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5-25-18

Rooney’s Front Porch Farm gears up for blueberry season

Buckets wait along the fence ready to assist blueberry pickers. -Photo: Submitted



Right: Fresh picked blueberries from last year’s crop at Rooney’s Front Porch Farm.  -Photo: Submitted



By Tami Stevenson


Fresh blueberries are coming in season! The much anticipated, healthy treat everyone enjoys in their pancakes, on their ice cream, in pies and cobblers, jams and jellies, in smoothies or just plain fresh off the vine. The list of blueberry recipes grows each year. But to Scott and Billie Rooney, blueberries have become a way of life. The 2018 crop is ripening now at Rooney’s Front Porch Farm and will be ready,



“...When the berries tell us they are ripe, juicy and sweet!” According to Billie, hoping they will be ready by this weekend for the Wellborn Blueberry Festival where she and husband, Scott, along with other local farms, set up a booth each year to sell blueberries and promote their farm.



Growing blueberries in the North Florida area is ideal, according to experts, the soil is just what the bushes like. Although it is a long term commitment and takes approximately two to three years to produce its first solid crop.




Scott and Billie Rooney, owners of Rooney’s Front Porch Farm are now in their sixth year offering U-Pick berries to their customers. -Photo: Submitted

The Rooneys began by planting 3,000 Rabbiteye blueberry bushes over six acres in January of 2011. The first year after planting, they had to pick all the blossoms, so had no berries at all. The next year, according to Billie, the crop produced berries but not enough for the public so they gave them away to friends and neighbors. In 2013, however, their hard work and commitment finally paid
off when they opened the farm to the public for U-Pick blueberries for the first time.

They also planted about 800 vines of thornless blackberries that ripen approximately the same time as the blueberries and offer as U-Pick to blackberry lovers everywhere.



The Rooneys began by planting 3,000 Rabbiteye blueberry bushes over six acres in January of 2011. The first year after planting, they had to pick all the blossoms, so had no berries at all. The next year, according to Billie, the crop produced berries but not enough for the public so they gave them away to friends and neighbors. In 2013, however, their hard work and commitment finally paid off when they opened the farm to the public for U-Pick blueberries for the first time. They also planted about 800 vines of thornless blackberries that ripen approximately the same time as the blueberries and offer as U-Pick to blackberry lovers everywhere.



In the beginning, Scott worked closely with Robert (Bob) Hochmuth, Center Director for the UF/IFAS Suwannee Valley Agricultural Extension Center and his team. Billie said they have been instrumental in helping them over a period of many years. Scott took irrigation and other related classes and the staff from the extension office even came out and helped at the farm when problems arose. “We are very thankful for Bob and his staff,” Billie stated.



Although they are not organic, their irrigation and fertilization are all done at ground level under plastic. The berries themselves are not sprayed as they continue to work in implementing the most up-to-date “best management” practices for water conservation and soil quality. They also plant “trap crops” such as sunflowers to attract unwanted pests away from the blueberries and blackberries, thereby reducing the amount of pesticides needed to produce a healthy crop.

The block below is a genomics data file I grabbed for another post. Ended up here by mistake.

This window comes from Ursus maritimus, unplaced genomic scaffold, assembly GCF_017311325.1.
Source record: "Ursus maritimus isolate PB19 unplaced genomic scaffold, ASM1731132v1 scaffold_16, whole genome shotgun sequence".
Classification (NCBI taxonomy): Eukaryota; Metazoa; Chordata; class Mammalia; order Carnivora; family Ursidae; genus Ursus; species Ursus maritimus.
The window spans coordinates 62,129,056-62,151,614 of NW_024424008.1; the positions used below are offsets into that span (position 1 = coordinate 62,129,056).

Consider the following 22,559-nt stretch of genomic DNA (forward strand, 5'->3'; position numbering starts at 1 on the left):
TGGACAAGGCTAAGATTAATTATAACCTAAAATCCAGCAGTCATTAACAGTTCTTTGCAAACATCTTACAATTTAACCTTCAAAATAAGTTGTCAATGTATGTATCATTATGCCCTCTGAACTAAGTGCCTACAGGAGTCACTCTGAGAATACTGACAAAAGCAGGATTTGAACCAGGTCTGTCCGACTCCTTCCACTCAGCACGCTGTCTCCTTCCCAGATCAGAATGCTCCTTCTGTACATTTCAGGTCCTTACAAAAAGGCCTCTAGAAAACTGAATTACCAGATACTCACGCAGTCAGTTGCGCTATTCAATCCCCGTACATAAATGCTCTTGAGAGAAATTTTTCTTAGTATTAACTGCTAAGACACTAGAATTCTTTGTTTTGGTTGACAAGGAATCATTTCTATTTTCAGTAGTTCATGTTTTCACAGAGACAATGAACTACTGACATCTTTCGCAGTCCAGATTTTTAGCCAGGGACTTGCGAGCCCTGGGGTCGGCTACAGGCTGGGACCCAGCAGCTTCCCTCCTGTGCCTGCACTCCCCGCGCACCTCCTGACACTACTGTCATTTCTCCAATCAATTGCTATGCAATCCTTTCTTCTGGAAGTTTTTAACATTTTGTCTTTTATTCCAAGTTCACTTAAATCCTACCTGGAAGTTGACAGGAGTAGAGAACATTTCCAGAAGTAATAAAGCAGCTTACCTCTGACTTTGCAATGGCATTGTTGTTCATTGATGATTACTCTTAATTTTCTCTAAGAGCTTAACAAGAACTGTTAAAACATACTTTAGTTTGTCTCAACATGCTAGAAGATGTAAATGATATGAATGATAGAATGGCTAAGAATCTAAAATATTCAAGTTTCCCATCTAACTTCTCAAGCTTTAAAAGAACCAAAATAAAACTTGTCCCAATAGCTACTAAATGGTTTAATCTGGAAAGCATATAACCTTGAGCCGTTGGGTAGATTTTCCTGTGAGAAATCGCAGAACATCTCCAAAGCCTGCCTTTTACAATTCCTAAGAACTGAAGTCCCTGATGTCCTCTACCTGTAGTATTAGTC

Scott and Billie Rooney have 3,000 blueberry bushes for U-Pick customers. They also planted approximately 800 thornless blackberry vines. Everyone waits in aticipation as the berries are almost ripe. -Photo: Submitted



Scott also took classes at Florida A&M and became a Certified Master Sheep & Goat Producer. Billie explained that in the beginning he was still in the Navy Reserves. They wanted to raise some kind of livestock and chose sheep because they were small enough for her to handle alone, in case Scott was called out to serve. She said at the time there was a demand for mutton, and, she said, there still is today.


They chose Katahdin sheep. Well suited to the hotter climate, the Katahdin is a breed of domestic sheep that has hair instead of wool and does not need to be sheered. They were developed in the United States in Maine and named after Mount Katahdin - the highest peak in Maine.



Since then, the Rooney’s have earned a reputation of impeccable quality providing an enjoyable experience to visitors of all ages that come to pick blueberries or blackberries on their well groomed farm. Children (and adults) love to come and experience a working hand pump that brings fresh water from the ground simply by moving the lever up and down, or feed raw peanuts to their adorable, hairy Katahdin sheep. They have a five star rating on their Facebook page along with many comments from satisfied customers who enjoyed visiting their farm and the lush berries they produce. According to Billie, they hope to be able to offer a blueberry cookbook later this year.



Rooney’s Front Porch Farm is located approximately five miles north of Wellborn. Their phone number is 386-590-9053. For more information visit their website: www.rooneyfarm.com.


Stylin’ Katahdin sheep. -Photo: Submitted

Aubrey Lizotte enjoys feeding raw peanuts to the sheep. -Photo Submitted

Julia Terrizzi, Reuben Smith, Levi Terrizzi, Amy Smith, and Bella Schautz splash and play in the water from the old-fashioned hand pump at Rooney’s. -Photo: Submitted


This is the back of the front porch where customers come to tally their berries. -Photo: Submitted